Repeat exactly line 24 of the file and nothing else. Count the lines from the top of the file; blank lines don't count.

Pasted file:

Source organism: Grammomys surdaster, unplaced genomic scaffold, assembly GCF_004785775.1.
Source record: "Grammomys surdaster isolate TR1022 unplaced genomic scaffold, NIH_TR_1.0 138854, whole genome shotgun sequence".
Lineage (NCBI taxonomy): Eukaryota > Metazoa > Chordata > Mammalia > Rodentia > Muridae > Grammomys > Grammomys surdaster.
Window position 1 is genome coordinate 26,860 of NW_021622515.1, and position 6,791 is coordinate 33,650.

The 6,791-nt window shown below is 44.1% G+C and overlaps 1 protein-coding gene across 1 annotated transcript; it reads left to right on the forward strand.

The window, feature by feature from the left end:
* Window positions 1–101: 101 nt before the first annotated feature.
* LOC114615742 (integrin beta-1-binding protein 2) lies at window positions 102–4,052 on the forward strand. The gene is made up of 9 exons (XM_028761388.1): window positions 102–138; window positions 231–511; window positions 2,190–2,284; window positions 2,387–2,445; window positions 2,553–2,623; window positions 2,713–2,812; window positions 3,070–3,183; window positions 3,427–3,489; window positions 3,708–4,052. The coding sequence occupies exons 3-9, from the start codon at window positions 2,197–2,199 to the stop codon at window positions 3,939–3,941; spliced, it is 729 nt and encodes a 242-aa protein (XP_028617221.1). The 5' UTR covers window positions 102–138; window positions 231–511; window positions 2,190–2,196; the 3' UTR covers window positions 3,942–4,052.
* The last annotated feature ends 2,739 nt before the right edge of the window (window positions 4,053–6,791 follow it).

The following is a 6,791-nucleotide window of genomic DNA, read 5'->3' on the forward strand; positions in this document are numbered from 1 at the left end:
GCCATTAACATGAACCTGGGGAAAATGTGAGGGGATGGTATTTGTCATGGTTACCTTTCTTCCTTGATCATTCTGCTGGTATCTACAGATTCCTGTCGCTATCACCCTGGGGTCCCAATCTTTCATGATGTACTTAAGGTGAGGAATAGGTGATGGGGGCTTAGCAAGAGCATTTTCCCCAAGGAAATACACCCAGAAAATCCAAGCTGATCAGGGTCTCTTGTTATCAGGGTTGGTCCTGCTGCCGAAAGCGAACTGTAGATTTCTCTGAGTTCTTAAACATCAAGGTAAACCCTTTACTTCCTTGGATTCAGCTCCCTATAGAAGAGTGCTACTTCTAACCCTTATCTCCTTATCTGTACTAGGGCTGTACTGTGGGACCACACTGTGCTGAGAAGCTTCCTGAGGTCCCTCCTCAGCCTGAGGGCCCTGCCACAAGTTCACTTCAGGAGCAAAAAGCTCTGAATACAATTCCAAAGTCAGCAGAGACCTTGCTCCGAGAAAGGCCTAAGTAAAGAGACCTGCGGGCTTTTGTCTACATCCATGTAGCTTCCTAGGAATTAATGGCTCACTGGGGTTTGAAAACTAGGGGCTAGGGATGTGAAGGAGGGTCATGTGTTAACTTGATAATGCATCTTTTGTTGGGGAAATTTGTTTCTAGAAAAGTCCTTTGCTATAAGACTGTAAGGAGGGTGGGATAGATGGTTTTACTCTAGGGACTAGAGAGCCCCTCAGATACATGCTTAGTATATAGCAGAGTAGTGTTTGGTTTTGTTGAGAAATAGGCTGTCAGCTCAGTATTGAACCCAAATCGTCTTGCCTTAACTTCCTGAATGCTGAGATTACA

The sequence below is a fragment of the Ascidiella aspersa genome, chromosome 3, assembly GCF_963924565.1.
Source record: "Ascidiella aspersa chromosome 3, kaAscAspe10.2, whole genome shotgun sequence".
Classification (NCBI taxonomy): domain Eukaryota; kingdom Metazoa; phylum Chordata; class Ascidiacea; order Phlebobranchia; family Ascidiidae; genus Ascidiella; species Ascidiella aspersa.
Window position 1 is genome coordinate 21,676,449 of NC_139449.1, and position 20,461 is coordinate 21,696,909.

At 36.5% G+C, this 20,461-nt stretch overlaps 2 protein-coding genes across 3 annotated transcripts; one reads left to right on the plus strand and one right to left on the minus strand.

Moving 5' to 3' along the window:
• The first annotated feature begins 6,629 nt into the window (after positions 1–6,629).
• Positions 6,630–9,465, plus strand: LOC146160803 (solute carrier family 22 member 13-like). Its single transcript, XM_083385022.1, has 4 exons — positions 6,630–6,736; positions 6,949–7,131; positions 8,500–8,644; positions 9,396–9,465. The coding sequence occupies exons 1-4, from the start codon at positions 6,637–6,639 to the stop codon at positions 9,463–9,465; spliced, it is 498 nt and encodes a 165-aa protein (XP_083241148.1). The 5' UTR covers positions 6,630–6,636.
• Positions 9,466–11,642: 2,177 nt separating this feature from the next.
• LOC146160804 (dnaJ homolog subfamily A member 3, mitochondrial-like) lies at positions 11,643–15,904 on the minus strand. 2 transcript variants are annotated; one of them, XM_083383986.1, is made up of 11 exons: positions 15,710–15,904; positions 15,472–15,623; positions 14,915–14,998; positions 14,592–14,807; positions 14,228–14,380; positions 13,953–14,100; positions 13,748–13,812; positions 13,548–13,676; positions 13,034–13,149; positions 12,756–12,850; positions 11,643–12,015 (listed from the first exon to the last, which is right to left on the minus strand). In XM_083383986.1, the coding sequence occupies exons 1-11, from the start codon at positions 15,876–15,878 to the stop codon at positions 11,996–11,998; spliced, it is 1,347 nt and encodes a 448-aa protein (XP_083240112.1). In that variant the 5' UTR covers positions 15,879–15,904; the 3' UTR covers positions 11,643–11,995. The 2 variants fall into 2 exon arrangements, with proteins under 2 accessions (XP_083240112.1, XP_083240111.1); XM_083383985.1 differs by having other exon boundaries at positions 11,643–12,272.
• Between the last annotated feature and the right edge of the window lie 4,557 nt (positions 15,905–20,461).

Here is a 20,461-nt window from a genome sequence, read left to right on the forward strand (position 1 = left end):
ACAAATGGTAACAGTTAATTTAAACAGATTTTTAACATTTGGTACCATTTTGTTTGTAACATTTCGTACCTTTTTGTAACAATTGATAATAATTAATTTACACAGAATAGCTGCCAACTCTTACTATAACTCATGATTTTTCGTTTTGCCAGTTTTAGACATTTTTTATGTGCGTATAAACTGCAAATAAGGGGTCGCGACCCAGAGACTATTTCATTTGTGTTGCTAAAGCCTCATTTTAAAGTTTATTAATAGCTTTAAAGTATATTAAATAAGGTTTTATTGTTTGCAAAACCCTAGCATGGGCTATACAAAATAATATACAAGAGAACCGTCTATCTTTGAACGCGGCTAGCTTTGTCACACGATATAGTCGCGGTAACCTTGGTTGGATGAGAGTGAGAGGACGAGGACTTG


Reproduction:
ACAAATGGTAACAGTTAATTTAAACAGATTTTTAACATTTGGTACCATTTTGTTTGTAACATTTCGTACCTTTTTGTAACAATTGATAATAATTAATTTACACAGAATAGCTGCCAACTCTTACTATAACTCATGATTTTTCGTTTTGCCAGTTTTAGACATTTTTTATGTGCGTATAAACTGCAAATAAGGGGTCGCGACCCAGAGACTATTTCATTTGTGTTGCTAAAGCCTCATTTTAAAGTTTATTAATAGCTTTAAAGTATATTAAATAAGGTTTTATTGTTTGCAAAACCCTAGCATGGGCTATACAAAATAATATACAAGAGAACCGTCTATCTTTGAACGCGGCTAGCTTTGTCACACGATATAGTCGCGGTAACCTTGGTTGGATGAGAGTGAGAGGACGAGGACTTG